WASHINGTON – HOUSEHOLD wealth in the United States fell in the fourth quarter for the first time in five years, while borrowing slowed as home values plunged and lenders restricted credit, Federal Reserve figures have shown.
Net worth for households decreased by US$532.9 billion (S$739.5 billion) from the previous three months, the first decline since the third quarter of 2002, according to the Fed’s quarterly Flow of Funds report released on Thursday. Housing-related net worth dropped by US$176.4 billion.
Lower home and stock prices and reduced access to loans are prompting Americans to spend less, driving up foreclosures. A slowdown in consumer spending, which accounts for two-thirds of the economy, threatens to push the US into a recession.
‘Consumers are being squeezed from several directions,’ Fed governor Frederick Mishkin said in a speech this week.
Reduced household wealth, combined with a weakening job market and near-record fuel prices ‘are likely to restrain spending growth in the period ahead’, he said.
Owners’ equity as a share of their total real estate holdings fell to 47.9 per cent, the lowest since quarterly records began in 1951, from 48.9 per cent in the prior period.
The Fed based its calculations on a gauge of home prices published by the Office of Federal Housing Enterprise Oversight. Had the central bank used a measure of home prices developed by S&P/Case-Shiller instead, the loss in net worth would have been almost three times as much, according to JPMorgan Chase economist Michael Feroli in New York.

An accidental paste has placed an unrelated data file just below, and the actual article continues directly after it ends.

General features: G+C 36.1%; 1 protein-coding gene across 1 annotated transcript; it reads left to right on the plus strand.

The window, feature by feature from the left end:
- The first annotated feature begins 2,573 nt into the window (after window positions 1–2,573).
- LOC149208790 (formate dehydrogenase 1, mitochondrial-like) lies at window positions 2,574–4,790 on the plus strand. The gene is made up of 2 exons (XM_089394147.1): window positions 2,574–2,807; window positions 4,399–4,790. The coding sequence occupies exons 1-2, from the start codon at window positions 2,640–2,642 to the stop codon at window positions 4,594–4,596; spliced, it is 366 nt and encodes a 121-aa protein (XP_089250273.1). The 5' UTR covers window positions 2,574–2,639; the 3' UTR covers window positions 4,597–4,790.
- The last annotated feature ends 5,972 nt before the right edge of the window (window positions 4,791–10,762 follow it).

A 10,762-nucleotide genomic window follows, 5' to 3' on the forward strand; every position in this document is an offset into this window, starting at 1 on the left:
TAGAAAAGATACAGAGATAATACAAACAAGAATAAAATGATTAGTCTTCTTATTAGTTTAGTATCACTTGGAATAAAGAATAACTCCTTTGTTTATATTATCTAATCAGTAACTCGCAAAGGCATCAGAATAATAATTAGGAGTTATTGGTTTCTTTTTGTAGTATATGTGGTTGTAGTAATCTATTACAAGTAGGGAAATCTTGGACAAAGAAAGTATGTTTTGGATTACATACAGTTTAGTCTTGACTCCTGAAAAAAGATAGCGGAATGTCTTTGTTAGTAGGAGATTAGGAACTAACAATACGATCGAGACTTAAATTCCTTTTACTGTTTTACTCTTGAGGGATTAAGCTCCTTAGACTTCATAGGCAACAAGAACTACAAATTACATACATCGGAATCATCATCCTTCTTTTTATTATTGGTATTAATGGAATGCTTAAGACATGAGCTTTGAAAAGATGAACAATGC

The drop in housing-related household net worth from October to December followed a decline of about US$600 million in the previous three months. Mortgage borrowing by households rose at a 5 per cent annual pace, the smallest gain since 1997.
Total borrowing by consumers, businesses and government agencies rose at an annual rate of 7.7 per cent last quarter compared with an 8.8 per cent gain the prior quarter, as borrowing by businesses climbed.
Total borrowing by households increased at a 5.6 per cent pace, and business borrowing rose at an annual pace of 12 per cent.
Borrowing by state and local governments climbed at a 7.6 per cent rate after rising 6.5 per cent the prior quarter, the Fed said.
Federal government borrowing rose at an annual pace of 5.1 per cent after increasing at an 8.8 per cent rate.
Source: BLOOMBERG NEWS (The Straits Times 8 Mar 08)